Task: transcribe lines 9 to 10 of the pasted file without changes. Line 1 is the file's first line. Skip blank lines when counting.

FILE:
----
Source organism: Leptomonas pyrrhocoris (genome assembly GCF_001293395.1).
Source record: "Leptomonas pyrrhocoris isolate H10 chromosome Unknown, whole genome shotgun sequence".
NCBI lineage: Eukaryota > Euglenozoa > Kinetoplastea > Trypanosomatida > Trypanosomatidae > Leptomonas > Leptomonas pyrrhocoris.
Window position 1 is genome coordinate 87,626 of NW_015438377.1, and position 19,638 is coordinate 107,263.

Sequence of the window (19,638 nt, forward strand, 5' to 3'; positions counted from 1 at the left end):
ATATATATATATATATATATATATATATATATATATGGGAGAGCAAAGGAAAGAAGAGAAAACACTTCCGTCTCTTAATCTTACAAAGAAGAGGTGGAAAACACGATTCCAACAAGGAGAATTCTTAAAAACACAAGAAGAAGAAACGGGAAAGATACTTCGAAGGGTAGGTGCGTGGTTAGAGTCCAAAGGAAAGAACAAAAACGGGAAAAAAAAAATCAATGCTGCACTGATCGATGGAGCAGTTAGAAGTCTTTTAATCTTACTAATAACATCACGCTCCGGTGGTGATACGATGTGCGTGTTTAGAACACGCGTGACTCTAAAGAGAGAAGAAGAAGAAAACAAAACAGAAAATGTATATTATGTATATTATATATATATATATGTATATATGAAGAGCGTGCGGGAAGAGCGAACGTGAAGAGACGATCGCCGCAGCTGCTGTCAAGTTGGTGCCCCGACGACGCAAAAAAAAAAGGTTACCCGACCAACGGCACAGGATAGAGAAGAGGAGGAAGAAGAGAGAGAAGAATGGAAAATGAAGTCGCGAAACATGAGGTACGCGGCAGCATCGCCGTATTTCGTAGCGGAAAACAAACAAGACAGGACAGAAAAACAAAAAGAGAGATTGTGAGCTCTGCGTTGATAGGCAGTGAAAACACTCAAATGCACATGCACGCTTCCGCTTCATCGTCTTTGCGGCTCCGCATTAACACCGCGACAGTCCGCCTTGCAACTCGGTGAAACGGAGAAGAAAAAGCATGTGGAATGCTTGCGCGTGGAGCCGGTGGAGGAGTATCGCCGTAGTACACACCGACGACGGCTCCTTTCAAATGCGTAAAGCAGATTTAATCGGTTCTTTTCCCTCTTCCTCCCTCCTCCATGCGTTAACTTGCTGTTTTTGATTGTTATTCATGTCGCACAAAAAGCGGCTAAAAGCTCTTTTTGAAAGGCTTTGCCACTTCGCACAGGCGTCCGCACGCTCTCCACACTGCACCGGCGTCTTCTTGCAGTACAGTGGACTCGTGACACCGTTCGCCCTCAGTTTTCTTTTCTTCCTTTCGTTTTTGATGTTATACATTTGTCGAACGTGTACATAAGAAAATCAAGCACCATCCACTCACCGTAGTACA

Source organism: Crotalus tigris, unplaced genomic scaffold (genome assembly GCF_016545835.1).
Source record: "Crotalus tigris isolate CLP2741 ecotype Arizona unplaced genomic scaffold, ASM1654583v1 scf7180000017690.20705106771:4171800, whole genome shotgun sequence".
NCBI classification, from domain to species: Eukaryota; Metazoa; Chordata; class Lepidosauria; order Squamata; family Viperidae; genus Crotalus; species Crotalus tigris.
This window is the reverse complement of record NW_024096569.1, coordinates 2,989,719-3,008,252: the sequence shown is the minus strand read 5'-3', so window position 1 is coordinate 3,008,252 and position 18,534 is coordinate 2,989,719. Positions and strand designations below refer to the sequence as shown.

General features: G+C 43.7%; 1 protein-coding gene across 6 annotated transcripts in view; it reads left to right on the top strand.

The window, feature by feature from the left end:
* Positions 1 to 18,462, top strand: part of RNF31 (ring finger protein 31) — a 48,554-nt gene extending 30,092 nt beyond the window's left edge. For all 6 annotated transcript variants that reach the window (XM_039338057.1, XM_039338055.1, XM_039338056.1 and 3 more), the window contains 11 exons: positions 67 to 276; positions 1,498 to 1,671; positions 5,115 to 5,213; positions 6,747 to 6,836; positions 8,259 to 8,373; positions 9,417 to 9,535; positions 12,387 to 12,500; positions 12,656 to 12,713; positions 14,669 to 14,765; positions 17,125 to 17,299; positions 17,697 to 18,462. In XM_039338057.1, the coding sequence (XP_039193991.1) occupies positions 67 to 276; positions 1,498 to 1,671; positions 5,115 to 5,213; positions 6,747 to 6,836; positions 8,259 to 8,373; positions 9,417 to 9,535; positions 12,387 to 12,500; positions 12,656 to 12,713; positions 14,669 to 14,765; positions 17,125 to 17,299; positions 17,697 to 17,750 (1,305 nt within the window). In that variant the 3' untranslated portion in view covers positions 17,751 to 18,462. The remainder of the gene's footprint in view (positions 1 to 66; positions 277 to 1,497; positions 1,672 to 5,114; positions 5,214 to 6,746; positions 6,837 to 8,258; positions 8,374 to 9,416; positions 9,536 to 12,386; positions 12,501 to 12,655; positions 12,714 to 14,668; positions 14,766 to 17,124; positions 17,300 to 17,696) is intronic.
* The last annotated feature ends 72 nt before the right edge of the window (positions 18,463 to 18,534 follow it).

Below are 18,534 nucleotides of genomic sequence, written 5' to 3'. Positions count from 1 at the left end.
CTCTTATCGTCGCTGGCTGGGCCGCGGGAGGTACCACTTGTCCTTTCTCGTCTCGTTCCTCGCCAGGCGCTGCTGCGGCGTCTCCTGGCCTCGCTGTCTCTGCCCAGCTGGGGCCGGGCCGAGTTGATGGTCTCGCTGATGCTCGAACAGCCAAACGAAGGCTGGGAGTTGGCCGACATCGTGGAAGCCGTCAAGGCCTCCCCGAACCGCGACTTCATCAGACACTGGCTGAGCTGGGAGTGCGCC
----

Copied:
NCBI classification, from domain to species: Eukaryota; Metazoa; Chordata; class Lepidosauria; order Squamata; family Viperidae; genus Crotalus; species Crotalus tigris.
This window is the reverse complement of record NW_024096569.1, coordinates 2,989,719-3,008,252: the sequence shown is the minus strand read 5'-3', so window position 1 is coordinate 3,008,252 and position 18,534 is coordinate 2,989,719. Positions and strand designations below refer to the sequence as shown.